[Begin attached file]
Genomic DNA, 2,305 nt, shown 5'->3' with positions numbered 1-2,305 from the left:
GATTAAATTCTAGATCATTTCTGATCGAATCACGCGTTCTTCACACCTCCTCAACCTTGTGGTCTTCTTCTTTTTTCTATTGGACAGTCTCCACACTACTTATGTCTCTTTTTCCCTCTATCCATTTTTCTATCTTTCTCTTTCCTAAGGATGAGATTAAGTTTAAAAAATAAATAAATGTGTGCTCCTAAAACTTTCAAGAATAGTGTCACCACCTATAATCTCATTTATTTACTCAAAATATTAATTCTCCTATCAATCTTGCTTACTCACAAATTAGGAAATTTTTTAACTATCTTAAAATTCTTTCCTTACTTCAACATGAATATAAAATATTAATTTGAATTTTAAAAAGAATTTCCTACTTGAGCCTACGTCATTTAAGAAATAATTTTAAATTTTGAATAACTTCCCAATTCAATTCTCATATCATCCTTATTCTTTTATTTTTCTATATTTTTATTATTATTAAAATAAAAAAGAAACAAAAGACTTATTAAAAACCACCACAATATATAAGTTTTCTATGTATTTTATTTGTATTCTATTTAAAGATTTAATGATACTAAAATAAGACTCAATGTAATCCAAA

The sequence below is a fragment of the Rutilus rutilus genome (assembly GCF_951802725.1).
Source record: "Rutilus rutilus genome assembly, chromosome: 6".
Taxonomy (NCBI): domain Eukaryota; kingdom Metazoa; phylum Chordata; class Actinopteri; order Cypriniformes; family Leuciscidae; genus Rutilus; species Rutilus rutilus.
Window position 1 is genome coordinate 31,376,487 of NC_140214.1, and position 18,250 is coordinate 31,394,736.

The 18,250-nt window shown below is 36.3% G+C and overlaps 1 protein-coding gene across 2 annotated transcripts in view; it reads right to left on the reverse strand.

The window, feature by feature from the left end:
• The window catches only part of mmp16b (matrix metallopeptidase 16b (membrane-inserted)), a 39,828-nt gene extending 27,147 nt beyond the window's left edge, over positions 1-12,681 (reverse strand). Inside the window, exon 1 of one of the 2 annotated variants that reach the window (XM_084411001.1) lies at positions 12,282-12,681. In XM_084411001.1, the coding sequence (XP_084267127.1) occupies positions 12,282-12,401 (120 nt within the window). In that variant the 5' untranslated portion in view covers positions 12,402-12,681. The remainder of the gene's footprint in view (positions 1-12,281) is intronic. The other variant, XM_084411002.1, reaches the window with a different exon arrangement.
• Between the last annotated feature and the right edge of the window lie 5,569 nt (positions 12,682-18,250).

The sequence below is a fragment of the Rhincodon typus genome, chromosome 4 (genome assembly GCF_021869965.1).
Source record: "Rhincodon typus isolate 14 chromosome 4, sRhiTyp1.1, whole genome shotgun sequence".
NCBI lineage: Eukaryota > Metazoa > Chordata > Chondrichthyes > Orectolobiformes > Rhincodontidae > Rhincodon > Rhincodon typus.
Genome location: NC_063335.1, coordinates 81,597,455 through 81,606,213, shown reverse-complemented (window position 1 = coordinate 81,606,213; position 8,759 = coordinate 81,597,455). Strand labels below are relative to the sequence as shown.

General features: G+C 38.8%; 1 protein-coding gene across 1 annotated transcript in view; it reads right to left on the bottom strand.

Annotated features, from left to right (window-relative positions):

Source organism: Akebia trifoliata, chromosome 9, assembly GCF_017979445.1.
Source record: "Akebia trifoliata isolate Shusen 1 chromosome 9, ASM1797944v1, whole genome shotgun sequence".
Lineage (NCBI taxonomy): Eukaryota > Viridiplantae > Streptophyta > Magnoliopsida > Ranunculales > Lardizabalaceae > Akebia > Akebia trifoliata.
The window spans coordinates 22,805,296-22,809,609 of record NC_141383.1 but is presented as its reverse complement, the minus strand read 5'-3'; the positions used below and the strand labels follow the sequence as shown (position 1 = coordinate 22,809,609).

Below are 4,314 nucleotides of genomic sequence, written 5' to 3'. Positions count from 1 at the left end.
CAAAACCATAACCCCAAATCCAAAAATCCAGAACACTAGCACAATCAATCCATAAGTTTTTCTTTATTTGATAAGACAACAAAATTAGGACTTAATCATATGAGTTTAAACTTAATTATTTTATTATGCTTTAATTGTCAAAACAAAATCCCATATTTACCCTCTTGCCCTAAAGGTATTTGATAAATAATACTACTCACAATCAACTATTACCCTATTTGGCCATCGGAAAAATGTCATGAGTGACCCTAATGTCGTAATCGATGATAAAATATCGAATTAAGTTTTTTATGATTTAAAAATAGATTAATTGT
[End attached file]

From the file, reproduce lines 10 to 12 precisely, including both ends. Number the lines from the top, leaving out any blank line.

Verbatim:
• Between the last annotated feature and the right edge of the window lie 5,569 nt (positions 12,682-18,250).

The sequence below is a fragment of the Rhincodon typus genome, chromosome 4 (genome assembly GCF_021869965.1).
Source record: "Rhincodon typus isolate 14 chromosome 4, sRhiTyp1.1, whole genome shotgun sequence".